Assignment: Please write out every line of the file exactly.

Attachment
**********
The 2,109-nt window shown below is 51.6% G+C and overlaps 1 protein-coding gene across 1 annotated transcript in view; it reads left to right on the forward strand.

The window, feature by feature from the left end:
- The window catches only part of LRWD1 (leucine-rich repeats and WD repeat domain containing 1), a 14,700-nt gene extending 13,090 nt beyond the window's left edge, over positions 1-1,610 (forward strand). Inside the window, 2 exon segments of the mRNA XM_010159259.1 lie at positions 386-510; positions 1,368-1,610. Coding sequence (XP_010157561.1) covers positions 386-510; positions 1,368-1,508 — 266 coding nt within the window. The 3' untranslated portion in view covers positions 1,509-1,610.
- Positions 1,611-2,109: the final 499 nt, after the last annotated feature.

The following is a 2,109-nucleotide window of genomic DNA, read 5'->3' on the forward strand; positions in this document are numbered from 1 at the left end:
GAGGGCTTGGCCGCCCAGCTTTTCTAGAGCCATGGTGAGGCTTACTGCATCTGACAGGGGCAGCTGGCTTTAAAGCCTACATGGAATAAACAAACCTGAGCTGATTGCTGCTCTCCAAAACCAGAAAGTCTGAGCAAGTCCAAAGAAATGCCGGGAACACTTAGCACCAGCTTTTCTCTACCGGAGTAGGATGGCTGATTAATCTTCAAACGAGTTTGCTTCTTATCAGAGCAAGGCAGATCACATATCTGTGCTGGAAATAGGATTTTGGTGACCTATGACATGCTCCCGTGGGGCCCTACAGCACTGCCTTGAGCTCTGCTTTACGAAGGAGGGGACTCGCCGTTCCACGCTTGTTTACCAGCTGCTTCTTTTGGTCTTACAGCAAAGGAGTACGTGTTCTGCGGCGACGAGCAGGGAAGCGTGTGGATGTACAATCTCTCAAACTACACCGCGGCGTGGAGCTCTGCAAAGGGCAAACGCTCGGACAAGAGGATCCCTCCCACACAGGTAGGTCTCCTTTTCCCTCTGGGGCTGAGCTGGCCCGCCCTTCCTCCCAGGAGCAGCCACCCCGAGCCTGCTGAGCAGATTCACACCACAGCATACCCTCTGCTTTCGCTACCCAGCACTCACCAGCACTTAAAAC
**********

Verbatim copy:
The 2,109-nt window shown below is 51.6% G+C and overlaps 1 protein-coding gene across 1 annotated transcript in view; it reads left to right on the forward strand.

The window, feature by feature from the left end:
- The window catches only part of LRWD1 (leucine-rich repeats and WD repeat domain containing 1), a 14,700-nt gene extending 13,090 nt beyond the window's left edge, over positions 1-1,610 (forward strand). Inside the window, 2 exon segments of the mRNA XM_010159259.1 lie at positions 386-510; positions 1,368-1,610. Coding sequence (XP_010157561.1) covers positions 386-510; positions 1,368-1,508 — 266 coding nt within the window. The 3' untranslated portion in view covers positions 1,509-1,610.
- Positions 1,611-2,109: the final 499 nt, after the last annotated feature.

The following is a 2,109-nucleotide window of genomic DNA, read 5'->3' on the forward strand; positions in this document are numbered from 1 at the left end:
GAGGGCTTGGCCGCCCAGCTTTTCTAGAGCCATGGTGAGGCTTACTGCATCTGACAGGGGCAGCTGGCTTTAAAGCCTACATGGAATAAACAAACCTGAGCTGATTGCTGCTCTCCAAAACCAGAAAGTCTGAGCAAGTCCAAAGAAATGCCGGGAACACTTAGCACCAGCTTTTCTCTACCGGAGTAGGATGGCTGATTAATCTTCAAACGAGTTTGCTTCTTATCAGAGCAAGGCAGATCACATATCTGTGCTGGAAATAGGATTTTGGTGACCTATGACATGCTCCCGTGGGGCCCTACAGCACTGCCTTGAGCTCTGCTTTACGAAGGAGGGGACTCGCCGTTCCACGCTTGTTTACCAGCTGCTTCTTTTGGTCTTACAGCAAAGGAGTACGTGTTCTGCGGCGACGAGCAGGGAAGCGTGTGGATGTACAATCTCTCAAACTACACCGCGGCGTGGAGCTCTGCAAAGGGCAAACGCTCGGACAAGAGGATCCCTCCCACACAGGTAGGTCTCCTTTTCCCTCTGGGGCTGAGCTGGCCCGCCCTTCCTCCCAGGAGCAGCCACCCCGAGCCTGCTGAGCAGATTCACACCACAGCATACCCTCTGCTTTCGCTACCCAGCACTCACCAGCACTTAAAAC